How to Sell Policymakers on Fee Waived Adoption

May 2013 by Jeannette Peters

Audience: Executive Leadership, Foster Caregivers, Public, Shelter/Rescue Staff & Volunteers, Veterinary Team

Good news! Emerging research from the University of Florida (UF) in Gainesville shows that low-cost and no-cost pet adoptions yield the same great, committed homes for pets as pricier transactions. Ironically, at Gainesville's Alachua County Animal Services (ACAS), strict administrative restrictions and rules prevented staff from implementing these strategies to increase lifesaving.


It had been a long-standing policy at ACAS to require full-fee adoptions for almost all pets. The rationale from the county's budget and accounting department was that the animals were being counted as "assets" that could not just be given away.

Why was this bad? Well, for one thing, it did not allow ACAS to incentivize adoptions or market harder-to-place animals with lower fees. It was certainly not aligned with current research supporting fee flexibility. Over time it was costing, not saving, the county money as animals got sick in the shelter, requiring more and more veterinary services, more days of shelter care costs and ultimately the cost of euthanasia. Especially urgent for our community: without the option to offer free adoptions, ACAS wouldn't be able to participate in Maddie's® Pet Adoption Days on June 1st and 2nd, 2013.

As part of our ten-year-old Maddie's Fund® community collaboration, we've developed and refined our outreach tactics to improve conditions for Alachua County's animals. In this case, we asked our team to meet with county officials to see if we could change their minds and policies regarding free adoptions. We carefully selected the representatives most likely to be heard by policymakers: Dr. Julie Levy, a professor at the UF College of Veterinary Medicine and a renowned research scientist; and Gladys Cofrin, a prominent local philanthropist and animal advocate whose family has funded museums, parks and major projects in the community.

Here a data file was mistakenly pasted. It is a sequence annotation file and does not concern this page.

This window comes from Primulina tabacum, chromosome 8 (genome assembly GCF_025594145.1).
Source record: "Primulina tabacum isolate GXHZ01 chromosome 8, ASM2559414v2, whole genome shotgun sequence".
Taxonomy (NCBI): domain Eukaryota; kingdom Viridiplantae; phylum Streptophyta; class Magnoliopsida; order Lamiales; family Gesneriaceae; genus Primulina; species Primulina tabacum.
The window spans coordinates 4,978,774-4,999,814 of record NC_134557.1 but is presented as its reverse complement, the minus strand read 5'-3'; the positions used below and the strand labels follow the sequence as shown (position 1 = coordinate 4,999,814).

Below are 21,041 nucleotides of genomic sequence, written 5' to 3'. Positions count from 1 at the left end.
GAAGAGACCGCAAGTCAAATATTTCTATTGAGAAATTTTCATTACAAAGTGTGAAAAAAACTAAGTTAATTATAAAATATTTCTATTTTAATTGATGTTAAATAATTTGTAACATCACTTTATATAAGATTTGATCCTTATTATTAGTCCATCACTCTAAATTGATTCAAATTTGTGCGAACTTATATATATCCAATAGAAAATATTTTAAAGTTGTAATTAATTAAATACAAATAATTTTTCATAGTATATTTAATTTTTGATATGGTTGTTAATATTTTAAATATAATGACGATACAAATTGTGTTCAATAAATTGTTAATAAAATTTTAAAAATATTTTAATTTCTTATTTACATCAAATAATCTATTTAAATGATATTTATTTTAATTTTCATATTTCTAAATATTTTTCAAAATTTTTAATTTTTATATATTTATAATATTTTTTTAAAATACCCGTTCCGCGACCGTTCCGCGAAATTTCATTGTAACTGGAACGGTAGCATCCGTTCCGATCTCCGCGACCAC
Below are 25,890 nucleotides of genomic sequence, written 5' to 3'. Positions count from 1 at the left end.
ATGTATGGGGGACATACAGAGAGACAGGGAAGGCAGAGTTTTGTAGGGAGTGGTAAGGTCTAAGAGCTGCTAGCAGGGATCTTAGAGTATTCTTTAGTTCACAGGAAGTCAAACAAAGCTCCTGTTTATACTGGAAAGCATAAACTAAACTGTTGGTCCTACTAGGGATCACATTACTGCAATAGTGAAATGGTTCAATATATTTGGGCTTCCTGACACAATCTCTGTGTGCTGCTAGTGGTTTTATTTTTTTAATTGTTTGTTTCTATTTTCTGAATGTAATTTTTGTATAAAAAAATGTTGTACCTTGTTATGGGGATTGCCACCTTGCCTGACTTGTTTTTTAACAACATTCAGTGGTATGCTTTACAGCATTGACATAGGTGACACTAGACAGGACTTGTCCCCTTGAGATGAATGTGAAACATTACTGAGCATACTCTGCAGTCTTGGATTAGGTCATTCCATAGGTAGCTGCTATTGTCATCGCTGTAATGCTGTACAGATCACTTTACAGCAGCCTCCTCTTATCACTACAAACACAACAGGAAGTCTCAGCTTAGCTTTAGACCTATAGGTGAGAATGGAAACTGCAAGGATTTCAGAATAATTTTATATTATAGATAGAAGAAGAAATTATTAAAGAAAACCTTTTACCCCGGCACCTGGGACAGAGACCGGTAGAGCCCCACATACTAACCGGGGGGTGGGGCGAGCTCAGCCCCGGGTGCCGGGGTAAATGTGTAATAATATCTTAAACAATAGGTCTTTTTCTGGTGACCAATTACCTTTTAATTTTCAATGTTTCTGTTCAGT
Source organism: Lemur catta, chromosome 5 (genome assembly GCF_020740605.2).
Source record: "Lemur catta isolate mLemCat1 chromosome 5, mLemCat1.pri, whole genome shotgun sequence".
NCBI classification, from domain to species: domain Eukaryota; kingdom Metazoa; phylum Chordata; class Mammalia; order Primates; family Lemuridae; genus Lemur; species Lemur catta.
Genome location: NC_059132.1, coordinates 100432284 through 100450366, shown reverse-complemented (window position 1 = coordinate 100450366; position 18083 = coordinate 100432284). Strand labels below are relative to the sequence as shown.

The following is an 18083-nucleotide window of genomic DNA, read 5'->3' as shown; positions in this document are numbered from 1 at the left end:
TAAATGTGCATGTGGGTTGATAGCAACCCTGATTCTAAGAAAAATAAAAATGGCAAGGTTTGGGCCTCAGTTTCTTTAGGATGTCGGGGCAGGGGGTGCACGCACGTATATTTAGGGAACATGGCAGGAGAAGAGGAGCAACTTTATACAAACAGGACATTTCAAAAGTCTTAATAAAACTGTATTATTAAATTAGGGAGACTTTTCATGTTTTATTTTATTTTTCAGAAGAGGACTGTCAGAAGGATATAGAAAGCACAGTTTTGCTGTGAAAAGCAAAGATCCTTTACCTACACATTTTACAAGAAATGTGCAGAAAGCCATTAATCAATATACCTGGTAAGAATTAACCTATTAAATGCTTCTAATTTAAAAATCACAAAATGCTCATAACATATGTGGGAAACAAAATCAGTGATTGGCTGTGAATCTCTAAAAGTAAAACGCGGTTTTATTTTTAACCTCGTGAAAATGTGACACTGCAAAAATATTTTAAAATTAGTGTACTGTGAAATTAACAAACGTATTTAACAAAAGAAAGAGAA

In 2002, the Alachua County Commission signed on to our mission to end needless pet euthanasia. But because we had several newly-elected commissioners, we knew it was important to provide them with enough background and history to put our request for a policy change in context. As the Maddie's Fund Project administrator, I provided community statistical reports (always in the form of easy-to-read charts and graphs) that demonstrated how the proposed change was part of a comprehensive and effective strategy. Thanks to what we've learned from Maddie's Fund, we had detailed reports showing that our approach has been effective in reducing deaths by almost 90% over ten years!

We met individually with each of the five commissioners, tailoring our presentation to what we knew about the interests and preferences of each. We were ready for questions and conversations about side issues that had the potential to distract the discussion and derail our request. For example, we knew one commissioner would bring up our high-profile TNR programs and their impact on wildlife, so Dr. Levy was ready with the latest research and statistics to answer those questions quickly and get us back on track. We knew that one commissioner would be focused on costs to taxpayers, and we brought her detailed cost/benefit analysis. We were able to demonstrate how saving lives at ACAS was also saving county taxpayer dollars through clear and realistic cost calculations.

We encountered concerns from commissioners who had heard the old-school beliefs that free or low-fee adoptions led to adopters who were not committed or did not value their new pets. Thanks to the November 2012 study published by  Maddie's® Shelter Medicine Program at the University of Florida, we were able to cite research-based evidence that fee-waived adoptions yield positive, long-term outcomes for pets.